The power of the Rabbis is a threefold one: (1) to amplify the Law either by prohibitory statutes for the prevention of transgressions ("gezerot") or by mandatory statutes for the improvement of the moral or religious life of the people ("taḳḳanot"), and by the introduction of new rites and customs ("minhagim"); (2) to expound the Law according to certain rules of hermeneutics, and thereby evolve new statutes as implied in the letter of the Law; and, finally, (3) to impart additional instruction based upon tradition. But the Rabbis were also empowered on critical occasions to abrogate or modify the Law (see Abrogation of Laws and Accommodation of the Law). In many instances where greater transgressions were to be prevented, or for the sake of the glory of God, or the honor of man, certain Mosaic laws were abrogated or temporarily dispensed with by the Rabbis (Mishnah Ber. ix. 5, 54a, 63a; Yoma 69a; compare also Yeb. 90b).

In matrimonial matters the principle adopted is that, since marriages are, as a rule, contracted in accordance with the rabbinical statutes, the Rabbis have the right to annul any marriage which is not in conformity with their ruling (Yeb. 90b). In money matters the Rabbis claimed the same right of confiscation in cases when their ruling was disregarded as was exercised by Ezra (see Ezra x. 8; Giṭ. 36b).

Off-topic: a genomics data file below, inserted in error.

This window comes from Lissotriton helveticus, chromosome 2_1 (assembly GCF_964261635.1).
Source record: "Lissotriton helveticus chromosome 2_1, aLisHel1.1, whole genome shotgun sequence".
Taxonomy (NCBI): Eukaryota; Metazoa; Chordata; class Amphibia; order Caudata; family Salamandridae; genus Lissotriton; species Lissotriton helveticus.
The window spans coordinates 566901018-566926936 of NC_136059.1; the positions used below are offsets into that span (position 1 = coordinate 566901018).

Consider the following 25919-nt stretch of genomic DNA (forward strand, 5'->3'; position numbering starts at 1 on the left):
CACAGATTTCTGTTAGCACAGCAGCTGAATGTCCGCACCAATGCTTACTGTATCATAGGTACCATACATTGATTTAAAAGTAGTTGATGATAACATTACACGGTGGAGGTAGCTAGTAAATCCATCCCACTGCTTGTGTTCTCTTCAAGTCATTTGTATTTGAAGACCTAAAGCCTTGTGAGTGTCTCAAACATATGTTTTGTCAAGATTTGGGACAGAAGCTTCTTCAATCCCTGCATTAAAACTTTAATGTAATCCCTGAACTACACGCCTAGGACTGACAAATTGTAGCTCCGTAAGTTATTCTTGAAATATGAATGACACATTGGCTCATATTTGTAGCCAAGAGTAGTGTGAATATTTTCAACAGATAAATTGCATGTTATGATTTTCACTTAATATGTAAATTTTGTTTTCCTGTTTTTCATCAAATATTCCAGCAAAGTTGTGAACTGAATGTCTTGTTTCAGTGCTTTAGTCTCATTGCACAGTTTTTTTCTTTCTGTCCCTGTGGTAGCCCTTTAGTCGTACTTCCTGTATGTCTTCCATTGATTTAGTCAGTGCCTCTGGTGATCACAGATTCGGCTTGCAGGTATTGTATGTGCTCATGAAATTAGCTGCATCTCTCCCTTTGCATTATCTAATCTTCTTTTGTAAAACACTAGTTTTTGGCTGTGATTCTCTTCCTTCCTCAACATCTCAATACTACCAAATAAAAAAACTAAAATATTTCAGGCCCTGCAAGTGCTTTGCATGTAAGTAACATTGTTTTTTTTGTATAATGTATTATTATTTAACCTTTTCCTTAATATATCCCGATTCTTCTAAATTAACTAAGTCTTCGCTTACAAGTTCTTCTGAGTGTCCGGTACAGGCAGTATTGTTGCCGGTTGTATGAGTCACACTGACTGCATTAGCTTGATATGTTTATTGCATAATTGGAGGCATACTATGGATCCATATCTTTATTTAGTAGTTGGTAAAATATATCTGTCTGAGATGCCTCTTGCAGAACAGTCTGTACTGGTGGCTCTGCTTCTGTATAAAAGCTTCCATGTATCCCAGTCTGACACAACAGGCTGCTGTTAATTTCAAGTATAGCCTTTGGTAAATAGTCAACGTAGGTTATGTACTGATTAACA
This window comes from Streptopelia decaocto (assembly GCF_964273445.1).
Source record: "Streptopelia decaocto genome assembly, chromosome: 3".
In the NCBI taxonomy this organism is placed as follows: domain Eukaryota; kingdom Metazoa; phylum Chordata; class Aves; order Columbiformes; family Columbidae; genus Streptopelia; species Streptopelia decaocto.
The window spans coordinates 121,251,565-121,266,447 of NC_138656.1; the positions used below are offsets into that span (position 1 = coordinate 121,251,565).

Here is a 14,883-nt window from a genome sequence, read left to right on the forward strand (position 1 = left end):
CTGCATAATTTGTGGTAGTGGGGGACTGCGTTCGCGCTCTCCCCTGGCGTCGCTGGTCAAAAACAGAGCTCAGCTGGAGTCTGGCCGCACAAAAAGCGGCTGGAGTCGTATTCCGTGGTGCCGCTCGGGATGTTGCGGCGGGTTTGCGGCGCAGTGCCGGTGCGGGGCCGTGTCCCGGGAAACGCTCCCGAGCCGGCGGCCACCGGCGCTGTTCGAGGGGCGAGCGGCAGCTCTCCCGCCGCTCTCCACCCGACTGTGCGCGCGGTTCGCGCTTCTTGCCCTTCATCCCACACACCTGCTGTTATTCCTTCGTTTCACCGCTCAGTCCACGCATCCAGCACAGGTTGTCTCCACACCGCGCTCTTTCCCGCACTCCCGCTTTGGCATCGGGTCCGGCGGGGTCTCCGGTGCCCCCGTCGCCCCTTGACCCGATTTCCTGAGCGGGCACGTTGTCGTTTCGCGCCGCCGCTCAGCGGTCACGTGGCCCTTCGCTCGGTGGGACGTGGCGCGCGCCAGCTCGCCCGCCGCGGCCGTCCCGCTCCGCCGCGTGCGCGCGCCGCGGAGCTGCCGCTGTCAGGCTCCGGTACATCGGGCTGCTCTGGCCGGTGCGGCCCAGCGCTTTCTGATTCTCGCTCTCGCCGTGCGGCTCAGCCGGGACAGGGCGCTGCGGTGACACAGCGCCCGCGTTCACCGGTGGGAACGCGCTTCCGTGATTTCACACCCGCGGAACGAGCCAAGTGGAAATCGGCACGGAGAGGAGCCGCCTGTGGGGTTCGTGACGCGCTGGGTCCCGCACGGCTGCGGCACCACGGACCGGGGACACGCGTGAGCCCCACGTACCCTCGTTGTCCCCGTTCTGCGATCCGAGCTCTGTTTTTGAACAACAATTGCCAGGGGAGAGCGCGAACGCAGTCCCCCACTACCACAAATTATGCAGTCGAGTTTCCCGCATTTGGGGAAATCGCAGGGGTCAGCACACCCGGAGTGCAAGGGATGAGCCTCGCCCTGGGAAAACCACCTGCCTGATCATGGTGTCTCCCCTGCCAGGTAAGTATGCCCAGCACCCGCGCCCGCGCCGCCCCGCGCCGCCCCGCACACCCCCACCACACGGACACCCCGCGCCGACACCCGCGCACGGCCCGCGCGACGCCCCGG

As to the validity of the decisions of the Rabbis, the following rules are to be considered:

"No rabbinical court [bet din] can impose laws or institute forms of practise which the majority of people can not without great hardship accept and observe" ('Ab. Zarah 36a, B. B. 60b).

Dissenting Rabbis.

"No rabbinical court can abrogate laws and institutions made by any other court, unless it is superior in both wisdom and number" ('Eduyyot i. 5). If, however, such a prohibitory law has been accepted by the entire Jewish people, no rabbinical court, even though superior to the one that introduced it, has the power of abrogating it ('Ab. Zarah 36b; Maimonides, "Yad," Mamrim, ii. 4). In case two rabbis, or two rabbinical courts, differ in their opinions, the rule is that in questions concerning Mosaic laws the more rigid decision should prevail; in questions concerning rabbinical laws the more lenient decision should be followed ('Ab. Zarah 7a). "After one of rabbinical authority has declared a thing to be unclean, no one else has the power to declare it clean; after one rabbinical authority has forbidden a thing, no other can permit it" (Baraita in Nid. 20b; Ber. 63b). If a teacher dissents from the decision of the highest court, he may state his dissent and teach accordingly; but he is not allowed to oppose the authority of the court in practise, in which case he falls under the category of a "zaḳen mamre" (a rebellious elder) (Deut. xvii. 12; 'Eduyyot v. 6; B. M. 59b; Yer. 'Ab. Zarah ii. 42d; Ber. 63a).